A “vulnerable and deeply troubled” woman with bulimia died after taking “slimming pills” containing chemicals used in First World War explosives, a court has heard.
Eloise Parry, 21, took Dinitrophenol (DNP) capsules, the side effects of which include multiple organ failure, coma, and cardiac arrest.
She died a “most distressing death”, the court heard.
Bernard Rebelo, 32, from Gosport in Hampshire, is standing trial for her manslaughter.
He is accused of buying the yellow powder from a chemical factory in China and selling it on as tablets to people around the world – including Ms Parry.
DNP is described online as “straight poison” and “the devil’s cut agent” and was used as a base material for munitions in the First World War.
Internet forums compare its consumption to “Russian roulette”, Prosecutor Richard Barraclough QC said, adding: “If you take it, you might live, or you might die.”
Ms Parry, from Shrewsbury, started taking DNP in February 2015 and died two months later, the Old Bailey was told.
She was described as having a “morbid dread of fatness” and “simply unable to control herself when it came to [DNP] consumption”.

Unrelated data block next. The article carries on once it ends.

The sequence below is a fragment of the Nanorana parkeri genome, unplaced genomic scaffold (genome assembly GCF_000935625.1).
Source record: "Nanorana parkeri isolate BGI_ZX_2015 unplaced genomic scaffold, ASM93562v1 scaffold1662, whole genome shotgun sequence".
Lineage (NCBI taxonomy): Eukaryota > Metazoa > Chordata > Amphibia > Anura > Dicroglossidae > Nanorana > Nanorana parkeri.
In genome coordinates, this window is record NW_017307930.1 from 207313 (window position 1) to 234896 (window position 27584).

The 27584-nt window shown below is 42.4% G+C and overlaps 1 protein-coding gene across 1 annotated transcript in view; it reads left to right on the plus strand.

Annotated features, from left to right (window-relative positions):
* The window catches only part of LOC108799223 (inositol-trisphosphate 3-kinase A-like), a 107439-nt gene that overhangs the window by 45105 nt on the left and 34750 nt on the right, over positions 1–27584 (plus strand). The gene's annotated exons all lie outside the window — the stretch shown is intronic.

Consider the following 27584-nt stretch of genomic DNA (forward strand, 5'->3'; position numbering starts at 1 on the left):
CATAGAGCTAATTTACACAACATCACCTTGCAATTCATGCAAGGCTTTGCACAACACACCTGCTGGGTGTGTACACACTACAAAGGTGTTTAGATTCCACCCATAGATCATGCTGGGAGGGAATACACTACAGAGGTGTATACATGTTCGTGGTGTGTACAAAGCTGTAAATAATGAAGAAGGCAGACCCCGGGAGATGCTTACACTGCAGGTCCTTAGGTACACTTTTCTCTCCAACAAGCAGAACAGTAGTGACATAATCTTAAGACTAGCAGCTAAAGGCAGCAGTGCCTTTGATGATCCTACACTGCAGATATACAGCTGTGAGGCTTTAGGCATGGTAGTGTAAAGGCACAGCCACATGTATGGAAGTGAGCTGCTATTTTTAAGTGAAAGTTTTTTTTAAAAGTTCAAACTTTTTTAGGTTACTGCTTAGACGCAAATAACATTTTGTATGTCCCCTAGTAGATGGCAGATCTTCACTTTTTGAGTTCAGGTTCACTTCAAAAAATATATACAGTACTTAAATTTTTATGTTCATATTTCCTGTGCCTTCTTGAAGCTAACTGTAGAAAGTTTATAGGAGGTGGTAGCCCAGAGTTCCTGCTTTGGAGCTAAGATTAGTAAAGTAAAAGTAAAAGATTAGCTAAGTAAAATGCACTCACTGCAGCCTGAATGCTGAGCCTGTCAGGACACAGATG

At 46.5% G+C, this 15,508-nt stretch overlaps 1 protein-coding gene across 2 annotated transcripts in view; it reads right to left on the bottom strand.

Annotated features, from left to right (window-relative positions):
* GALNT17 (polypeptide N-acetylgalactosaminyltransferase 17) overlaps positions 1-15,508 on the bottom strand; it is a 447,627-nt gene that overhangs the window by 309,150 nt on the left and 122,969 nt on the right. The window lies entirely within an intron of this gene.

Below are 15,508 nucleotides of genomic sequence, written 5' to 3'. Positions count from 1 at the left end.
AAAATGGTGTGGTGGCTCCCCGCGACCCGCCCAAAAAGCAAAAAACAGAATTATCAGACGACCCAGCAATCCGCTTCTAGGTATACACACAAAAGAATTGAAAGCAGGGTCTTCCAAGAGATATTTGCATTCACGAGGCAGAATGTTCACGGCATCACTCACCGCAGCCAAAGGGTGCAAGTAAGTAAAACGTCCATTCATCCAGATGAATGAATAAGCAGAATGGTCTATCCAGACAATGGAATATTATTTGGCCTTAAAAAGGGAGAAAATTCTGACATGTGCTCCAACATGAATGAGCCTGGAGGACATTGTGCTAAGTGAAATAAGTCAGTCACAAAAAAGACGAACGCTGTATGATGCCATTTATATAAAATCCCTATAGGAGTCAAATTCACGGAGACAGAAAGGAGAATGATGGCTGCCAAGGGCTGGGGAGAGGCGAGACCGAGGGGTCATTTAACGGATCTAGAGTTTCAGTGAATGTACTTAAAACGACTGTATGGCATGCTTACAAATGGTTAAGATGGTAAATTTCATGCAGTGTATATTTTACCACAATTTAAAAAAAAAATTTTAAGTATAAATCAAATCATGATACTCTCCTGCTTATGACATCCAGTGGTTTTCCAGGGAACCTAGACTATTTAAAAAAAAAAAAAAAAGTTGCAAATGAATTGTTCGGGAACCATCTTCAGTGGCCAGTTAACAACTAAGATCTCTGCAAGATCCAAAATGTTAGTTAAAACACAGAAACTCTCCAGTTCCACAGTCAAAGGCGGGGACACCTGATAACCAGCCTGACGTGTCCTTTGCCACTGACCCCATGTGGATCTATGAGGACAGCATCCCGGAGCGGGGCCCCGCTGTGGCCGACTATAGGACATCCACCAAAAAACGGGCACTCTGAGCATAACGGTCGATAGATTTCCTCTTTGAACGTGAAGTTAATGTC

The chemical is particularly dangerous for people with eating disorders because the level of toxicity is relevant to a person’s weight.
Ms Parry was admitted to Wrexham hospital after collapsing in March 2015.
She texted a friend, saying: “I f***** up. A and E. DNP overdose. Feel so f****** stupid. I knew I could not control my eating disorder well enough to take them safely, I knew it.”
She added: “It’s not going to matter how skinny I am if I’m dead.”
She messaged again three days later, writing: “I don’t want to die, I never meant to hurt myself, I just felt so desperate.
“I’ve been trying so hard to be okay with my body and myself that I pushed down all of those negative feelings instead of dealing with them.”
The prosecution alleges that Rebelo bought DNP from a chemical factory in China and sold it on two websites, both of which have since been taken down.
He ran his business from a flat in Harrow in northwest London, the court was told.
Prosecutors argue that he knew the dangers of what he was selling.
In 2013, an associate who had taken DNP texted Rebelo to say “I feel like s***, I’m too hot” and “I’m drinking s***-loads of liquids”.
Mr Barraclough told the court: “He knew it was dangerous, not only because one of his associates had consumed DNP and had suffered some of its toxic effects… but because it was well-known that any number of authorities and organisations were warning against the dangers of consuming the chemical.”